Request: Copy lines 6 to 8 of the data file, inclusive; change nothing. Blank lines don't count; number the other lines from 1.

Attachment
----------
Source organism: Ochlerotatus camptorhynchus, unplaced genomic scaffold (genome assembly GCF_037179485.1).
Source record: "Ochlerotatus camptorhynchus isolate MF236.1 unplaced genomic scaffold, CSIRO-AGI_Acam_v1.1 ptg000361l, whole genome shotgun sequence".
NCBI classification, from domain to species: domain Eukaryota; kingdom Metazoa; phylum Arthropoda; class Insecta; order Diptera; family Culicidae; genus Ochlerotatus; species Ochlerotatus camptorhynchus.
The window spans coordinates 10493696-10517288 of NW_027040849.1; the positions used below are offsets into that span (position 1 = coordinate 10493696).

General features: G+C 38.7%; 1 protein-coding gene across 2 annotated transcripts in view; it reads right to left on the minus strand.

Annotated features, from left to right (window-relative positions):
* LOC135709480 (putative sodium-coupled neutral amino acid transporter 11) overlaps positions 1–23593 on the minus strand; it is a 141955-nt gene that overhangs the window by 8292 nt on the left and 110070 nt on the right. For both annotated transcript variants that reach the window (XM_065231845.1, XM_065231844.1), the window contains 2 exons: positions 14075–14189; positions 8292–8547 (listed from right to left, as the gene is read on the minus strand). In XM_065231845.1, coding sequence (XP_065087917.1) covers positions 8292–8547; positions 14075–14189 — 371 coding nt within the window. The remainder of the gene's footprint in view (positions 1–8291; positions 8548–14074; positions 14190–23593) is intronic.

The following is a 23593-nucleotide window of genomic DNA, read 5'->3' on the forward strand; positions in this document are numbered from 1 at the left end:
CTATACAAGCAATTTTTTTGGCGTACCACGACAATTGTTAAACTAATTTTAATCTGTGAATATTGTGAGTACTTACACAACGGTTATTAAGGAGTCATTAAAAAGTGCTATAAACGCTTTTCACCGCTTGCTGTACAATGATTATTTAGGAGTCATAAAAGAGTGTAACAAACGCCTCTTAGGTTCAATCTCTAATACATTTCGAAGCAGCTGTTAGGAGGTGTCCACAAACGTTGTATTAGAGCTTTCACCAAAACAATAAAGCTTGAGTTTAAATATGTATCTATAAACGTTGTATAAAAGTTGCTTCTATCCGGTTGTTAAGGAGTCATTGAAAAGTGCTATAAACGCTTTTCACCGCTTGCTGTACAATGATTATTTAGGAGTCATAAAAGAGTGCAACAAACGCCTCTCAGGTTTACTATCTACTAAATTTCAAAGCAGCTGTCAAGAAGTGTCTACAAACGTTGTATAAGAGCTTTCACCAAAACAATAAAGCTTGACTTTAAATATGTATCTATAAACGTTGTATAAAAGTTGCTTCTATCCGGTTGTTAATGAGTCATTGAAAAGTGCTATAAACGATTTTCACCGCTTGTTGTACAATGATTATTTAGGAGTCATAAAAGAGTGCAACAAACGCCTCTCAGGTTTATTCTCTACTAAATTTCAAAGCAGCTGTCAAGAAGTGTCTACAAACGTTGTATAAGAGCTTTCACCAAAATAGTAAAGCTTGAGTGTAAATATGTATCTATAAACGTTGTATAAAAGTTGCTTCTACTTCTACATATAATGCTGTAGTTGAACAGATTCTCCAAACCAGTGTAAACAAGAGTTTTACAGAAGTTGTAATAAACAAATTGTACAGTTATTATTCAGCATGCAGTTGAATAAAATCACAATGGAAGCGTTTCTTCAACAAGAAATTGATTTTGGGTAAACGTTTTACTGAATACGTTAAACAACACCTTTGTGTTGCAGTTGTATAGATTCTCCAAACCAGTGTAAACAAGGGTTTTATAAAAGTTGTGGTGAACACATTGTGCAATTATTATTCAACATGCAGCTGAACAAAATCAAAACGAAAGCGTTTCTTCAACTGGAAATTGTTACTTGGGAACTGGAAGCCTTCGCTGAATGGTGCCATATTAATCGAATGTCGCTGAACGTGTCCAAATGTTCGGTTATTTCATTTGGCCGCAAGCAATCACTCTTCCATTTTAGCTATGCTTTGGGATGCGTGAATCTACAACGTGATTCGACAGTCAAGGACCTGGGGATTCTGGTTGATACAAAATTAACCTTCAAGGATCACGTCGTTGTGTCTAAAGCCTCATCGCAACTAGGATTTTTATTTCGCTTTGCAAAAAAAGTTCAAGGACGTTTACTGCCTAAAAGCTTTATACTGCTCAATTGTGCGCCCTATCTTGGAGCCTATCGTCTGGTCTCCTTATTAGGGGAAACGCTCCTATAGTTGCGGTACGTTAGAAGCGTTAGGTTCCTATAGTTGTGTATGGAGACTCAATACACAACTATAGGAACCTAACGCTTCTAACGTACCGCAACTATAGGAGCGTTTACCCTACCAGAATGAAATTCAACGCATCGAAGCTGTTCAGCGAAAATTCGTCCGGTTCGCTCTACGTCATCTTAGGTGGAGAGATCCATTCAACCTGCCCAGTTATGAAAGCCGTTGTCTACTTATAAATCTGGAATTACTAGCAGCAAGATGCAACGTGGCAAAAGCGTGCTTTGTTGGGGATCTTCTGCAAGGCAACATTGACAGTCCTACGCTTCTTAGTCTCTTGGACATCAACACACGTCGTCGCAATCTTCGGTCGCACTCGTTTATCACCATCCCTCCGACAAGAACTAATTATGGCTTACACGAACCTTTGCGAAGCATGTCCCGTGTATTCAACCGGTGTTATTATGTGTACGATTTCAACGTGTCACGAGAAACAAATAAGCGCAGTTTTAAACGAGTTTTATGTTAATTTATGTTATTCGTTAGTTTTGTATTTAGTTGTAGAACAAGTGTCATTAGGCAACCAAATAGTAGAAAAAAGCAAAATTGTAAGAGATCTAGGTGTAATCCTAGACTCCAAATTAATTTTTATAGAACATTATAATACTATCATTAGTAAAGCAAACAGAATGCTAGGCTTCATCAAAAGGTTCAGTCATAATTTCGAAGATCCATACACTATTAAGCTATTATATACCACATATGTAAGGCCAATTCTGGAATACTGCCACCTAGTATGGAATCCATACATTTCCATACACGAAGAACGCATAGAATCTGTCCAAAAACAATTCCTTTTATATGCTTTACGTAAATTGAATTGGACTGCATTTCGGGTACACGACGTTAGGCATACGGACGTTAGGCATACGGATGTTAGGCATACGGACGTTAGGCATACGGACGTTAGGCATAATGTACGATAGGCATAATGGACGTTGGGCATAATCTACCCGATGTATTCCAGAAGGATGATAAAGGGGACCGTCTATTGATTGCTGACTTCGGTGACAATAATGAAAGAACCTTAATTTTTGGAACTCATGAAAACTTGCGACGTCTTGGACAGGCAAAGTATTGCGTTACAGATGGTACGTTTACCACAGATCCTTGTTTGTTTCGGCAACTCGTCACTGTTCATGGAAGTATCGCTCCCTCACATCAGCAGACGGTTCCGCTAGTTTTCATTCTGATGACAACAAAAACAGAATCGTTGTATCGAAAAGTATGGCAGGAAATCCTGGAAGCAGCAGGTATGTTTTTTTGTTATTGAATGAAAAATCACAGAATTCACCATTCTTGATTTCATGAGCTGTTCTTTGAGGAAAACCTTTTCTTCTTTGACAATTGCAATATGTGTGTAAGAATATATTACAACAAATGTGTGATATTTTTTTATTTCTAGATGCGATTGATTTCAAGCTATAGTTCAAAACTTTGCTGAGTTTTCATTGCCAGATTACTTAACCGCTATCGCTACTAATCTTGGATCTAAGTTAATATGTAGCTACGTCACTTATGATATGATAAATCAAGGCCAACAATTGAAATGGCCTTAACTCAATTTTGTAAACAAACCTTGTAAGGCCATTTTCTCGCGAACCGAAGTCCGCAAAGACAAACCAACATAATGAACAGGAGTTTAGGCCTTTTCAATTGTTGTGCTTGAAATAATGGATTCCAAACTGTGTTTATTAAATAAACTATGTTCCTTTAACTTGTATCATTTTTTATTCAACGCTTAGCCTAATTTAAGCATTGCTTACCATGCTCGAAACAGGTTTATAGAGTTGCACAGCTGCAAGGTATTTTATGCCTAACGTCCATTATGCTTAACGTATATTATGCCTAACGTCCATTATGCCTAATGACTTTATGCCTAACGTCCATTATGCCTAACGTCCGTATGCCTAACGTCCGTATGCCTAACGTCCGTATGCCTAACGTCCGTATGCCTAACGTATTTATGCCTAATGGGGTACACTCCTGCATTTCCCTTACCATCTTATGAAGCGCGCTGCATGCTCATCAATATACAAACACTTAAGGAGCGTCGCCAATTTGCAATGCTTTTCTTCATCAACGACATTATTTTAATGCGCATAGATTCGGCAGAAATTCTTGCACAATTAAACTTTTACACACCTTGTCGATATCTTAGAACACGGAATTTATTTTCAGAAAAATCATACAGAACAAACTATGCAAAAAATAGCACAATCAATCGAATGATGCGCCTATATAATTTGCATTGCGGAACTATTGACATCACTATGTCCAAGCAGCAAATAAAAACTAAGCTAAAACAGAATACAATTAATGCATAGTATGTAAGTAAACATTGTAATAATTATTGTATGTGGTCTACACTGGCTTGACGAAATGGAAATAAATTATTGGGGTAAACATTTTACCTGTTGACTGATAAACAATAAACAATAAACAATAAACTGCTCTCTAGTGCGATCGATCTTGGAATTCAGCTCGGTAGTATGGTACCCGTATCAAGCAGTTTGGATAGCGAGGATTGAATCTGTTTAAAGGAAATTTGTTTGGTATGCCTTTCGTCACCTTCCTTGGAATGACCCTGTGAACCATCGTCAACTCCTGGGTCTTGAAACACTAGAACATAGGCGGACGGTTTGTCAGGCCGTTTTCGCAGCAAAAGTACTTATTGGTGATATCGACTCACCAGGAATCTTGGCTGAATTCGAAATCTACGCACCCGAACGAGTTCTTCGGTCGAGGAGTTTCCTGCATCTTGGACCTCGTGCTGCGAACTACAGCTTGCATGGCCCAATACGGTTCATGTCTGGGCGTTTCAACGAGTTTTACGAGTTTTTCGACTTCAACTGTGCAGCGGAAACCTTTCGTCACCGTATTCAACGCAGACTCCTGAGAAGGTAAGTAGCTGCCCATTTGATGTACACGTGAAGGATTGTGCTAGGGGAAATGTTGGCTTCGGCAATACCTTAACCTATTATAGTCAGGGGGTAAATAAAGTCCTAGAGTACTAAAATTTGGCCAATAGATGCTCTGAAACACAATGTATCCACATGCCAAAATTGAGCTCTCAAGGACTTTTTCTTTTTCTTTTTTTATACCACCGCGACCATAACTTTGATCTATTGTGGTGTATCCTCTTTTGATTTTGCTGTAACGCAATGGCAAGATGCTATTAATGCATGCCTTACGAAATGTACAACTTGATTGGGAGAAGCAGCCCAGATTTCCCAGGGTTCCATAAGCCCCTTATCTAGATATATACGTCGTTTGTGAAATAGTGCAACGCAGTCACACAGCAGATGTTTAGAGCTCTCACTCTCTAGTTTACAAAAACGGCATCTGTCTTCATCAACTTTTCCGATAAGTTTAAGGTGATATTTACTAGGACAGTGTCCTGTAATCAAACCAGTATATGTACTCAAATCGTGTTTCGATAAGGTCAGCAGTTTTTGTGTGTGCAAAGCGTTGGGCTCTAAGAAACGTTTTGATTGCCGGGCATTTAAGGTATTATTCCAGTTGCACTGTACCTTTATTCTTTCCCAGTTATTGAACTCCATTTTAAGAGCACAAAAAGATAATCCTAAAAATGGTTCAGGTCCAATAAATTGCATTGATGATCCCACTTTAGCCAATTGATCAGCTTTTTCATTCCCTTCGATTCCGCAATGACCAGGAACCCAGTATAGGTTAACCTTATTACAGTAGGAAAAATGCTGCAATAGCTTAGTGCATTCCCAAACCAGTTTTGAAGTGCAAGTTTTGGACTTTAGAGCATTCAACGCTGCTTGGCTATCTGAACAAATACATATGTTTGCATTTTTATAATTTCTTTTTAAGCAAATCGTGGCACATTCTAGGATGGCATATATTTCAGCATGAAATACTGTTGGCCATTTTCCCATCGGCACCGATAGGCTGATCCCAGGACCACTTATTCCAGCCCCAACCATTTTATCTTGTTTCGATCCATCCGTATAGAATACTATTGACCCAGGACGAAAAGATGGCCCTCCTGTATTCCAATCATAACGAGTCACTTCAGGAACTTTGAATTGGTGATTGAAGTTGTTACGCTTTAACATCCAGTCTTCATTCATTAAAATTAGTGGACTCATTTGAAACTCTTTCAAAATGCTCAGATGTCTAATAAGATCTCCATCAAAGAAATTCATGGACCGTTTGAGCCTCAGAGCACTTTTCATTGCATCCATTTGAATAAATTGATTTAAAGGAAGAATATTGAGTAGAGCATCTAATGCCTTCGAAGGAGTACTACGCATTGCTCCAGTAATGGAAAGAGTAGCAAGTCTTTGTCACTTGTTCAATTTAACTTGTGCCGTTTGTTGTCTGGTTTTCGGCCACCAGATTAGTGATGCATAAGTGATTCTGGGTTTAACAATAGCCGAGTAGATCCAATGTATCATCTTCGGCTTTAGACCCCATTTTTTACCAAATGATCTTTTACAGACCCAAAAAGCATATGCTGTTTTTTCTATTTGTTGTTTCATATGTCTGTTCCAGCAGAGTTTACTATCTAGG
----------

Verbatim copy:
Annotated features, from left to right (window-relative positions):
* LOC135709480 (putative sodium-coupled neutral amino acid transporter 11) overlaps positions 1–23593 on the minus strand; it is a 141955-nt gene that overhangs the window by 8292 nt on the left and 110070 nt on the right. For both annotated transcript variants that reach the window (XM_065231845.1, XM_065231844.1), the window contains 2 exons: positions 14075–14189; positions 8292–8547 (listed from right to left, as the gene is read on the minus strand). In XM_065231845.1, coding sequence (XP_065087917.1) covers positions 8292–8547; positions 14075–14189 — 371 coding nt within the window. The remainder of the gene's footprint in view (positions 1–8291; positions 8548–14074; positions 14190–23593) is intronic.

The following is a 23593-nucleotide window of genomic DNA, read 5'->3' on the forward strand; positions in this document are numbered from 1 at the left end: